Folio — From the July 2014 issue

21st Century Limited

The lost glory of America’s railroads

( 2 of 15 )

We are following the route of the New York Central’s most famous train, the 20th Century Limited, which once rivaled Europe’s Orient Express in extravagance. At five o’clock every evening, porters used to roll a red carpet to the train across the platform of Grand Central Terminal’s Track 34. The women passengers were given bouquets of flowers and bottles of perfume; the men, carnations for their buttonholes. The train had its own barbershop, post office, manicurists and masseuses, secretaries, typists, and stenographers. In 1938, its beautiful blue-gray-and-aluminum-edged cars and its “streamline” locomotives — finned, bullet-nosed, Art Deco masterpieces of fluted steel — took just sixteen hours to reach Chicago, faster than any train running today.

The 20th Century Limited became a cultural icon. It was a luxury train, but middle-class people rode it, too. In the heyday of American train travel after World War II, they also rode the Broadway Limited, the Super Chief from Chicago to Los Angeles, and the California Zephyr, which were nearly as celebrated and beloved.

Map by Dolly Holmes

Map by Dolly Holmes

Some twenty years later, it was all over. Virtually every privately owned passenger-rail line had died by 1970, done in by cheap gas and jet engines. The pathetic mishmash of decaying stock that remained was lumped together into a Nixonian experiment: a publicly funded, for-profit corporation dubbed Amtrak. It was widely believed that this arrangement was set up to fail, because saving trains seemed pointless. Americans wishing to travel long distances could drive their cars on the interstates or take a plane or intercity bus. Railroads seemed as archaic a mode of transportation as the wagon train.

But unexpectedly, ridership began to creep up — from fewer than 16 million in 1972 to more than 21 million in 1980. After 9/11, when air travel turned into unmitigated misery, it shot up to 30 million. Along the Northeast Corridor, between Washington and Boston, which generates 80 percent of Amtrak’s revenue, the train’s share of all combined plane and rail traffic has more than doubled, from 37 percent in 2000 to 75 percent today.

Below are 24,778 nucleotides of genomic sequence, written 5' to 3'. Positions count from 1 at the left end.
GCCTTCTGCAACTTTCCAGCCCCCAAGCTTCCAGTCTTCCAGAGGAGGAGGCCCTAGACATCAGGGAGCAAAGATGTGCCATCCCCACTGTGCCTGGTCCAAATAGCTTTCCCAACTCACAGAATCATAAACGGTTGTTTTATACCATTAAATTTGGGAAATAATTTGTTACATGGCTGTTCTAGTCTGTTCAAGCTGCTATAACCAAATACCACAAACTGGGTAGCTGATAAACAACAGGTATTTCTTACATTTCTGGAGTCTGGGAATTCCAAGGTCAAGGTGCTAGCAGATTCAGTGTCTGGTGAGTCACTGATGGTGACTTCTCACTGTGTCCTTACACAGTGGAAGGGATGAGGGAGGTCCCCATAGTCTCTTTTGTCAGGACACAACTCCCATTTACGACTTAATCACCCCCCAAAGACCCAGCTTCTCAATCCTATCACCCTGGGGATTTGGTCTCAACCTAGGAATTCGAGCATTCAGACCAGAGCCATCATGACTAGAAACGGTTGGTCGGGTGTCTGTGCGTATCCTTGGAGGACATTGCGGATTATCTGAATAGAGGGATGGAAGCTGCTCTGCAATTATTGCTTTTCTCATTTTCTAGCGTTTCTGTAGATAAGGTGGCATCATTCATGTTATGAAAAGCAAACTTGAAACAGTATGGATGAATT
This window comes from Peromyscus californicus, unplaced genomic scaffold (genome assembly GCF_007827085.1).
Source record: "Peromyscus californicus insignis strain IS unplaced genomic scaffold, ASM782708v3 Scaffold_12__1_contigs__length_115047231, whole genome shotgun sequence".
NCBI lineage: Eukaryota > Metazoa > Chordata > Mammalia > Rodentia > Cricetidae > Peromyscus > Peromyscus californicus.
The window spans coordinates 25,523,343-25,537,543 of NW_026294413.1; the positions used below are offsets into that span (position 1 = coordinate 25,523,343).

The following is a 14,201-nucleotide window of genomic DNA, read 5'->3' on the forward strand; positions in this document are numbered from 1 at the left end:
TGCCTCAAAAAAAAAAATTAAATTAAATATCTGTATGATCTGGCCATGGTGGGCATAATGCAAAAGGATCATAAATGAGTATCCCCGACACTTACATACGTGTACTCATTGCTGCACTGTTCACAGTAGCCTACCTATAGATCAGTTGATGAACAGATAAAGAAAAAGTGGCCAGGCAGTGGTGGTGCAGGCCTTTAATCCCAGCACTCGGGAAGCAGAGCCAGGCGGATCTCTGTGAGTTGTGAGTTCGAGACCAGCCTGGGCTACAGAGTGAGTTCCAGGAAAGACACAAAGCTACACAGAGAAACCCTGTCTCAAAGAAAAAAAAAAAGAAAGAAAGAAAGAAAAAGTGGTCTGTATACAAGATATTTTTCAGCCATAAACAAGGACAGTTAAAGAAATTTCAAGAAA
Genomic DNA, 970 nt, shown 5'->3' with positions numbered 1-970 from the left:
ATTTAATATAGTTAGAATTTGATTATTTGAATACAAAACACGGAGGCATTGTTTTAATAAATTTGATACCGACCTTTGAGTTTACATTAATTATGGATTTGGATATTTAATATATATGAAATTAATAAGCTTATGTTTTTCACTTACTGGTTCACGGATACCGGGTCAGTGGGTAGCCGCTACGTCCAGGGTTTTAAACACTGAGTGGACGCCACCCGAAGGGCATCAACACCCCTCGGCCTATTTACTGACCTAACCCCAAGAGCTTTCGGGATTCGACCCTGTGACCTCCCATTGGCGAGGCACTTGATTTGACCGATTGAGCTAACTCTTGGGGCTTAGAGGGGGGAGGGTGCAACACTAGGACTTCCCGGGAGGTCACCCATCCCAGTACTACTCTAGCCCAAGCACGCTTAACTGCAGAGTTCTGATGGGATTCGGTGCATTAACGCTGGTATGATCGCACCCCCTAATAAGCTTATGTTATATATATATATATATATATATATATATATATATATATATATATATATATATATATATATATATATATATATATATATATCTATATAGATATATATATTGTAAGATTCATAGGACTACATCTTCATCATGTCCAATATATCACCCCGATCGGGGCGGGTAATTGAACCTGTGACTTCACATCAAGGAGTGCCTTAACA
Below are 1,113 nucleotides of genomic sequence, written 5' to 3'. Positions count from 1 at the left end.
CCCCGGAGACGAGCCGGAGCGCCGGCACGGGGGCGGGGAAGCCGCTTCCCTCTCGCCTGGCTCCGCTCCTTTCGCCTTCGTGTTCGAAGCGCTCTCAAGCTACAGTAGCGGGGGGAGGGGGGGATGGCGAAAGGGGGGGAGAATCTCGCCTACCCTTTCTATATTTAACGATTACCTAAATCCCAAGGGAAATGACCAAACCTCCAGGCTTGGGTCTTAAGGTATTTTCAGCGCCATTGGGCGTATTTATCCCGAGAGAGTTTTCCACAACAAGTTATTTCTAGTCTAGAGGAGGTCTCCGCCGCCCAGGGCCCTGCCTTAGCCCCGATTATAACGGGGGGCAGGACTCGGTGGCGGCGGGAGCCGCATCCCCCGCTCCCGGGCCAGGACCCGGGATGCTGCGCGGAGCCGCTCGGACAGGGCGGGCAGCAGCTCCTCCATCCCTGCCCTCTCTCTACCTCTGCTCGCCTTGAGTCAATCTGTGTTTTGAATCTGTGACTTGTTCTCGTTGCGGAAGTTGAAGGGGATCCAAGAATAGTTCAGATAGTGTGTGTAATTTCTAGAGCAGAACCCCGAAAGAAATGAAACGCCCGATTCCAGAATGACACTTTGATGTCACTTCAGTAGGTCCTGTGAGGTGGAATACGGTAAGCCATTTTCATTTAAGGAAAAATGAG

Barack Obama, during his 2011 State of the Union address, promised to lead America into a green industrial economy, and he committed his administration to a vision of giving “eighty percent of Americans access to high-speed rail within twenty-five years.” In 2009, invoking our history — Lincoln starting the transcontinental railroad while the Civil War raged, Eisenhower building the interstates during the Cold War — and challenging our national honor (“There’s no reason why we can’t do this: this is America”), the president made the argument that “building a new system of high-speed rail in America will be faster, cheaper, and easier than building more freeways or adding to an already overburdened aviation system — and everybody stands to benefit.”

Trains would help end our dependence on oil as well as our rapid transformation of the earth’s climate and allow us to re-create sustainable communities. Now we would have new trains, fast trains, magnetic-levitation trains that never touch the ground. Not just between nearby cities but across entire states and regions, eliminating the need for new airports and highways, replacing countless barrels of oil with electricity, or maybe using no traditional power source at all!

Yet by the fall of 2013, plans for any new high-speed national rail system — plans even for seriously upgrading our existing rail system — had been delayed for the foreseeable future. How had this come to pass? We used to value trains, used to imbue them and their stations with all the grace, beauty, and efficiency we were capable of as a people and a democracy.

To cross the continent by train in the fall of 2013, just as the organized right was about to shut down the national government, was an opportunity to trace our country’s entire fantastical boom-and-bust progress. It was also a chance to glimpse an American treasure that if squandered might never be regained.

is a contributing editor of Harper’s Magazine. His latest novel, The Big Crowd, will be out in paperback from Houghton Mifflin Harcourt in September.

More from Kevin Baker:

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